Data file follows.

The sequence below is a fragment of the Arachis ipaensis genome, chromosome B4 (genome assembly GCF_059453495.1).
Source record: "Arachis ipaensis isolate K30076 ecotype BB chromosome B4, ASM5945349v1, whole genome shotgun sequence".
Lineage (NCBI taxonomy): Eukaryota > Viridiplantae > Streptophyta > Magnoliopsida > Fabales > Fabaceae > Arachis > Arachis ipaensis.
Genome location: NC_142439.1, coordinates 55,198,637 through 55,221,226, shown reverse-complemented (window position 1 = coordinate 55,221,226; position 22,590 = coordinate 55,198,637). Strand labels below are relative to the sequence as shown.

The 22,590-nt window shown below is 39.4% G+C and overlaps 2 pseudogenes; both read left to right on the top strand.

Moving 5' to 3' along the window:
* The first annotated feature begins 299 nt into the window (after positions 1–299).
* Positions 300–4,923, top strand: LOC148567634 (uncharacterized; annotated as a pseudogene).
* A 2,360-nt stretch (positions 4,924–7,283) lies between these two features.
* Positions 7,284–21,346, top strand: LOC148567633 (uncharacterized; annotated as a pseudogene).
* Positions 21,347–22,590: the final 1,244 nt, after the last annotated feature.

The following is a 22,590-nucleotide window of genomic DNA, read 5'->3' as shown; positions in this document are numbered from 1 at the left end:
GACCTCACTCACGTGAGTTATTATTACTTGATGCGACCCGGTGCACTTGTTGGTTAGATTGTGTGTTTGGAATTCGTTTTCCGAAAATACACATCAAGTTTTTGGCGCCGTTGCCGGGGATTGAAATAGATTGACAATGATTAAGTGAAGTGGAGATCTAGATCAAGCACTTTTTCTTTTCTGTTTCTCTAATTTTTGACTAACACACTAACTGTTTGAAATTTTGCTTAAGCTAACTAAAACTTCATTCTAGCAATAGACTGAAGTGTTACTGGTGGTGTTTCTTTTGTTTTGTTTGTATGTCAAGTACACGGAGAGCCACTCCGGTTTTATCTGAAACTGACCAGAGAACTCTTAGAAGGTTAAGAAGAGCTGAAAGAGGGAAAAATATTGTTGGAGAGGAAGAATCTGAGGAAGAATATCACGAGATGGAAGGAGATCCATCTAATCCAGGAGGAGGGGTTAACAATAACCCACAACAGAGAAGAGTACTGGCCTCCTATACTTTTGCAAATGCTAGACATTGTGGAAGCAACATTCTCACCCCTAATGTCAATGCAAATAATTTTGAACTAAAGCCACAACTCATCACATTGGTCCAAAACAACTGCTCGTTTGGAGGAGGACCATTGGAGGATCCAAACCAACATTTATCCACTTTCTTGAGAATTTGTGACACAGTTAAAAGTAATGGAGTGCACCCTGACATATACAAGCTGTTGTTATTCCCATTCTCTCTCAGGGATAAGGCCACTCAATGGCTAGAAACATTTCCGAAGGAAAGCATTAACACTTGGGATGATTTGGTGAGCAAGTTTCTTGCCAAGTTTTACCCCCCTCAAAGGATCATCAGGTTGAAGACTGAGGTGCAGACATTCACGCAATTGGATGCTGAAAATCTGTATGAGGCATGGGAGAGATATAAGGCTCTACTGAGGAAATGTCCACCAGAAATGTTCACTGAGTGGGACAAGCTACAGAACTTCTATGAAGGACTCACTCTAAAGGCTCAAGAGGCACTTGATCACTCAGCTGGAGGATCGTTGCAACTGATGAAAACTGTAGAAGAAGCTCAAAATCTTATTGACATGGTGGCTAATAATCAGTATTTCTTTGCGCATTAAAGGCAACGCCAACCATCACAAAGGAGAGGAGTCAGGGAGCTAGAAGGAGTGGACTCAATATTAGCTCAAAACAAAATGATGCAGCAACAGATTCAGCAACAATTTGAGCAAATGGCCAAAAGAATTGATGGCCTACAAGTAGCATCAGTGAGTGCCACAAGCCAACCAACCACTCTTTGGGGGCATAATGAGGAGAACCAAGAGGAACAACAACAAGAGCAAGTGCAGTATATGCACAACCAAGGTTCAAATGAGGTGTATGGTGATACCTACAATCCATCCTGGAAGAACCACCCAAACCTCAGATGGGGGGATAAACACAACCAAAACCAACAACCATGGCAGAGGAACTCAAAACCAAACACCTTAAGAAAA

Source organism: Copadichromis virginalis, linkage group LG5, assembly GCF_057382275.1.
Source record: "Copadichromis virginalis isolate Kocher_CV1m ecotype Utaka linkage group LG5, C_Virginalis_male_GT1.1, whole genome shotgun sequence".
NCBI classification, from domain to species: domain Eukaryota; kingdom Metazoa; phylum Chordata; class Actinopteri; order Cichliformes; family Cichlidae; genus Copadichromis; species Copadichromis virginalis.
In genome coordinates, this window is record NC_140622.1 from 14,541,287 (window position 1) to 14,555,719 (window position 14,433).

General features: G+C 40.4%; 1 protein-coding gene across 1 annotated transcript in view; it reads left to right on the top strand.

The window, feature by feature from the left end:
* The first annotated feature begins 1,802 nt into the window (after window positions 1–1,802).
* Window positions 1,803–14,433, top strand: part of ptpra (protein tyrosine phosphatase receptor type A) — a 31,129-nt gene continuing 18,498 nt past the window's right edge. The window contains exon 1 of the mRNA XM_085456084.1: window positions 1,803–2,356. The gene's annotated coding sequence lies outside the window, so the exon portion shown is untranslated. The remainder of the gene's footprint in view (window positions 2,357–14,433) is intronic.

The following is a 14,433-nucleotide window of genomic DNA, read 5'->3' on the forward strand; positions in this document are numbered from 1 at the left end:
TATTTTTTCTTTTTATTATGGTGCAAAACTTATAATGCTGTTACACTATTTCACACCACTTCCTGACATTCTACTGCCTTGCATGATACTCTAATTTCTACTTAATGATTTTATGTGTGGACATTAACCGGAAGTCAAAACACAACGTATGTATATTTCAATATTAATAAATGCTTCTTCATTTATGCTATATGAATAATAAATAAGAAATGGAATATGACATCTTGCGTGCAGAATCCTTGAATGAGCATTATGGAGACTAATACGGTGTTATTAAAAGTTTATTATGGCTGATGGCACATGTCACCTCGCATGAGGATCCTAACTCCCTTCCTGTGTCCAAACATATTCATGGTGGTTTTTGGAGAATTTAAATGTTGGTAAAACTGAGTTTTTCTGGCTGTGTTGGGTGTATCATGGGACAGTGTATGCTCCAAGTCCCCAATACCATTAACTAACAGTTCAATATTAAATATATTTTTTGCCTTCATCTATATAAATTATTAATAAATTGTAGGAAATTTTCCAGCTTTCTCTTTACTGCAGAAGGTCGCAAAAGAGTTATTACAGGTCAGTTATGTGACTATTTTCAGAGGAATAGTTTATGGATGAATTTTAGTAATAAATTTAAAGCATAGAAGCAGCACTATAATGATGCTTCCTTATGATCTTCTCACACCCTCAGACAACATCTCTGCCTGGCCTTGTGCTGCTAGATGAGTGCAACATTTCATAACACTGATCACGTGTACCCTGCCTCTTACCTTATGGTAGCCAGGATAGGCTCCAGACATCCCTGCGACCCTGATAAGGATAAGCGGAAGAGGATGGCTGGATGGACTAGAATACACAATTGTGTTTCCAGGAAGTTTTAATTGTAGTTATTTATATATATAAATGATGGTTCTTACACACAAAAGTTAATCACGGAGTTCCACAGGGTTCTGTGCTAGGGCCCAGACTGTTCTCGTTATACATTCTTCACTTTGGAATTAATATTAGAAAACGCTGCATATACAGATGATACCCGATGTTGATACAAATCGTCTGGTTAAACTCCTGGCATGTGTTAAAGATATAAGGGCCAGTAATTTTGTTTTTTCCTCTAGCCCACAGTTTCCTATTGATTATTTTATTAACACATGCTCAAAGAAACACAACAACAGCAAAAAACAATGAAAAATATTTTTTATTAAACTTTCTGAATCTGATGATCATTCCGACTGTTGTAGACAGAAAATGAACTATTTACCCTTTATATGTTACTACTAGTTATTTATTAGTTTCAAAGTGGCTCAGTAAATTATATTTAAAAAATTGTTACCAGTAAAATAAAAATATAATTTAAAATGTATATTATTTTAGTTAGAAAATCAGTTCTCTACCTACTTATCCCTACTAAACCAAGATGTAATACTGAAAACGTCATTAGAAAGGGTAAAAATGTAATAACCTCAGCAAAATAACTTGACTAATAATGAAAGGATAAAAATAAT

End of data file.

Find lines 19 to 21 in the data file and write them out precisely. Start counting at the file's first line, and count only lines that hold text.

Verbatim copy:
The window, feature by feature from the left end:
* The first annotated feature begins 1,802 nt into the window (after window positions 1–1,802).
* Window positions 1,803–14,433, top strand: part of ptpra (protein tyrosine phosphatase receptor type A) — a 31,129-nt gene continuing 18,498 nt past the window's right edge. The window contains exon 1 of the mRNA XM_085456084.1: window positions 1,803–2,356. The gene's annotated coding sequence lies outside the window, so the exon portion shown is untranslated. The remainder of the gene's footprint in view (window positions 2,357–14,433) is intronic.